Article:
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Carlos Correa doesn’t make the most sense for Yankees’ free-agency splash


HOUSTON — “Mason’s angry, he’s lethal, he’s a trained killer… and he is the only hope that we have got.”

— Womack, “The Rock”

If the feds owned other options to stop the soldiers gone rogue in Michael Bay’s 1996 action masterpiece, then they obviously wouldn’t have turned to Sean Connery’s John Mason, a dangerous man less predictable than baseball itself. That’s just common sense.

Which brings us to Carlos Correa, the Astros’ impending free-agent shortstop, and the Yankees, who are watching this World Series from home for the 12th consecutive year. If Correa represented the Yankees’ only hope this winter to fix their shortstop problem, then I’d advocate for a full-blown pinstriped pursuit of the 2015 American League Rookie of the Year and two-time All-Star

But he doesn’t. So I won’t.

The Yankees should pass on Correa because of his role in the 2017 Astros sign-stealing scandal. Because plenty of other options, external and internal, reside on the industry shelves.

If not for the scandal, Correa would look like a potentially terrific fit for the Yankees. He clearly embraces the big stage, as exemplified by the postseason numbers — a .273/.346/.522 slash line and 18 home runs — that he brought into Tuesday night’s Game 1 at Minute Maid Park. He can boast of an impressive track record when it comes to charity and community service. When the Astros visited the White House in 2018 to celebrate their ‘17 title, Correa skipped it to gather supplies for his native Puerto Rico, which was still recovering from Hurricane Maria, thereby sending a message even as he insisted he was making no political statement.

Carlos Correa on Oct. 25, 2021.
Carlos Correa on Oct. 25, 2021.
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Alas, the scandal cannot be shrugged off with an “If not for the…” It’s too big, its legs too long. The Astros’ May visit to Yankee Stadium, their first since Rob Manfred’s January 2020 confirmation of what went down, featured an arguably unprecedented level of fan vitriol. And when the Yankees came here in July, Aaron Judge tugged his jersey as he rounded the bases after a July 10 home run, a clear dig at Jose Altuve’s memorable actions when he walked off the Yankees in the 2019 American League Championship Series.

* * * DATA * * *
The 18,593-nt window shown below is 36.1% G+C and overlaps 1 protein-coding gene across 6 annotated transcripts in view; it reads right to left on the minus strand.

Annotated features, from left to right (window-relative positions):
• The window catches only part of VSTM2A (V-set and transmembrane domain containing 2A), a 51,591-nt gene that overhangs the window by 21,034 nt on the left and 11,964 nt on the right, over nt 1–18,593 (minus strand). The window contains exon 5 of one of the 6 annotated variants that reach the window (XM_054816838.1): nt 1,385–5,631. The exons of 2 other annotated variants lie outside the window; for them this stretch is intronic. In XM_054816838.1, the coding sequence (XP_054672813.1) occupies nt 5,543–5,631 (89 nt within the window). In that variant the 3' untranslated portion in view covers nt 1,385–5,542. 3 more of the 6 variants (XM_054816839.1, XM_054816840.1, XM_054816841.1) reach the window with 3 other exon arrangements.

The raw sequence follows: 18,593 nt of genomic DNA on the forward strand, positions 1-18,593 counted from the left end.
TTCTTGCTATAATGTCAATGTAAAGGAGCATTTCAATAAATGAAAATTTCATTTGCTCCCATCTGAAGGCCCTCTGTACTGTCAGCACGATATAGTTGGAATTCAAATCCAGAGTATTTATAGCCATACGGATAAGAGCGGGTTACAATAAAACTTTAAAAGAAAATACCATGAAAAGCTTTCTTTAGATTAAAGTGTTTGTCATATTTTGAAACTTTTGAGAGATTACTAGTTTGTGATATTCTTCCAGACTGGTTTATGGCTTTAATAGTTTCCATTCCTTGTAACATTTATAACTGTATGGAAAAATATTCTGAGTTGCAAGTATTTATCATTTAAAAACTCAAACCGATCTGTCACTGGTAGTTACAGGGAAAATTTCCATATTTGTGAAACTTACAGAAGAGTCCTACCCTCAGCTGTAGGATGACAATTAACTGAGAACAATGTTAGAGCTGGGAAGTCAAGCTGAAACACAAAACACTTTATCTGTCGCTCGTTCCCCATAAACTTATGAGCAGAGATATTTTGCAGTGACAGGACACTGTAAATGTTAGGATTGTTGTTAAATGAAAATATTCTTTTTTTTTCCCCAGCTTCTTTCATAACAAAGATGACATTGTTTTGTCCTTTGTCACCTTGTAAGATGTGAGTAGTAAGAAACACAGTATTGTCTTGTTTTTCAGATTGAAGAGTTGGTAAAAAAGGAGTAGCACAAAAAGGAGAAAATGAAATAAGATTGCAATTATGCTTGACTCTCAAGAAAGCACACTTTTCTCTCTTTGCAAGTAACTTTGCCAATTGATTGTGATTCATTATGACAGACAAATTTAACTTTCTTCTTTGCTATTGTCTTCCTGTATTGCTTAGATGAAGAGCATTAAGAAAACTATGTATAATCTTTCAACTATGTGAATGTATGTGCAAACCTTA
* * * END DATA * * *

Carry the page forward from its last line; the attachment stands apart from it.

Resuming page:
Could the Yankees players, with Judge leading the way, bury the hatchet and form a peace accord with Correa? Of course they could. The same goes for Yankees fans, with Nick Turturro leading the way. Yet we know how hard it is for big names with big contracts to transition to New York. Just ask Giancarlo Stanton and Francisco Lindor and even Gerrit Cole, who passed his Year 1 test swimmingly only to conclude Year 2 on a series of sour notes. Do you really want to further complicate that highly difficult obstacle course with such an obvious hurdle?

Corey Seager is another possibility for the Yankees to sign this offseason.
Corey Seager is another possibility for the Yankees to sign this offseason.
Getty Images

Whereas Corey Seager carries no such baggage — actually, he shares the Yankees’ anti-Astros grievances as a member of the 2017 Dodgers — and his lefty bat complements the Yankees’ lineup better than Correa’s righty swing. Marcus Semien will cost less and, as evidenced by his 2021 decision to play second base for the Blue Jays, is very open to position changes if Yankees shortstop prospects Oswald Peraza or Anthony Volpe continue their rise. Or the Yankees could try to short-term it with the likes of Gio Urshela, Andrew Velazquez and Tyler Wade out of respect for those youngsters and divert more resources to their pitching staff or first base.

Choices abound. Hopes abound.

Marcus Semien is another possibility for the Yankees to sign this offseason.
Marcus Semien is another possibility for the Yankees to sign this offseason.

On Monday, when The Post’s Dan Martin asked Correa’s Astros teammate Alex Bregman about winning this World Series vis-a-vis the ‘17 narrative,  Bregman responded, “To be honest with you, the only thing on my mind is execution,” and I think even most Yankees fans would agree that’s too harsh a penalty for what occurred four years ago. It is OK, though, for the scandal to impact the Yankees’ decisions well beyond 2017. Especially when it would probably be the largest contract in their history. Don’t you want that one to lead to all partying and no worrying?


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